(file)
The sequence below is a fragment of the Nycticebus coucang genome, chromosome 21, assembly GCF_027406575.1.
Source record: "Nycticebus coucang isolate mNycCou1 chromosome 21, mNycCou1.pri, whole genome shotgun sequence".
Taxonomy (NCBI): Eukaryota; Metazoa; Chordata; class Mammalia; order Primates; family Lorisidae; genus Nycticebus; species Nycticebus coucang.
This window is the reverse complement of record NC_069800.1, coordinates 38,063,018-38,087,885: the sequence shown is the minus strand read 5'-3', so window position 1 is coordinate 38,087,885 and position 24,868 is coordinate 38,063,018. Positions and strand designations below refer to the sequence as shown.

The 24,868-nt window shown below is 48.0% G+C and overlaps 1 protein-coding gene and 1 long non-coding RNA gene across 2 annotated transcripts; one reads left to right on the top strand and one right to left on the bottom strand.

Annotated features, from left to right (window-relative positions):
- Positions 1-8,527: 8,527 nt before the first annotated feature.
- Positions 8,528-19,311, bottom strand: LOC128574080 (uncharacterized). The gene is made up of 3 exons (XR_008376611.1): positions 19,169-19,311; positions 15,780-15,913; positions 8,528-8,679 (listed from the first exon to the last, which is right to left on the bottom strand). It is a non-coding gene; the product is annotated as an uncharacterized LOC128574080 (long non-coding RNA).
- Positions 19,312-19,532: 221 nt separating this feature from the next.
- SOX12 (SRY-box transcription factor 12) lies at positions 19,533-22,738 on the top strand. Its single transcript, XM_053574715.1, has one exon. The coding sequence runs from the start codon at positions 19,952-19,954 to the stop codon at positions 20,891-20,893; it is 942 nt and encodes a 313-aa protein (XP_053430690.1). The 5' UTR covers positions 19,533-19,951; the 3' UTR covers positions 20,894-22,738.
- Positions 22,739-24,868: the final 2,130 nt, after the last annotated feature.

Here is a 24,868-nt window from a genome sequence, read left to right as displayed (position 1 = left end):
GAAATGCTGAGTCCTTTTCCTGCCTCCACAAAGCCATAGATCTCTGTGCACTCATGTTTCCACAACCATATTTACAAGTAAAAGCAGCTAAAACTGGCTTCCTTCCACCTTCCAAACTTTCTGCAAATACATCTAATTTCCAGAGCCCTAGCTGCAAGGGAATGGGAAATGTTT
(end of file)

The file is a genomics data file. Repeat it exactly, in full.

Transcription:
The sequence below is a fragment of the Nycticebus coucang genome, chromosome 21, assembly GCF_027406575.1.
Source record: "Nycticebus coucang isolate mNycCou1 chromosome 21, mNycCou1.pri, whole genome shotgun sequence".
Taxonomy (NCBI): Eukaryota; Metazoa; Chordata; class Mammalia; order Primates; family Lorisidae; genus Nycticebus; species Nycticebus coucang.
This window is the reverse complement of record NC_069800.1, coordinates 38,063,018-38,087,885: the sequence shown is the minus strand read 5'-3', so window position 1 is coordinate 38,087,885 and position 24,868 is coordinate 38,063,018. Positions and strand designations below refer to the sequence as shown.

The 24,868-nt window shown below is 48.0% G+C and overlaps 1 protein-coding gene and 1 long non-coding RNA gene across 2 annotated transcripts; one reads left to right on the top strand and one right to left on the bottom strand.

Annotated features, from left to right (window-relative positions):
- Positions 1-8,527: 8,527 nt before the first annotated feature.
- Positions 8,528-19,311, bottom strand: LOC128574080 (uncharacterized). The gene is made up of 3 exons (XR_008376611.1): positions 19,169-19,311; positions 15,780-15,913; positions 8,528-8,679 (listed from the first exon to the last, which is right to left on the bottom strand). It is a non-coding gene; the product is annotated as an uncharacterized LOC128574080 (long non-coding RNA).
- Positions 19,312-19,532: 221 nt separating this feature from the next.
- SOX12 (SRY-box transcription factor 12) lies at positions 19,533-22,738 on the top strand. Its single transcript, XM_053574715.1, has one exon. The coding sequence runs from the start codon at positions 19,952-19,954 to the stop codon at positions 20,891-20,893; it is 942 nt and encodes a 313-aa protein (XP_053430690.1). The 5' UTR covers positions 19,533-19,951; the 3' UTR covers positions 20,894-22,738.
- Positions 22,739-24,868: the final 2,130 nt, after the last annotated feature.

Here is a 24,868-nt window from a genome sequence, read left to right as displayed (position 1 = left end):
GAAATGCTGAGTCCTTTTCCTGCCTCCACAAAGCCATAGATCTCTGTGCACTCATGTTTCCACAACCATATTTACAAGTAAAAGCAGCTAAAACTGGCTTCCTTCCACCTTCCAAACTTTCTGCAAATACATCTAATTTCCAGAGCCCTAGCTGCAAGGGAATGGGAAATGTTT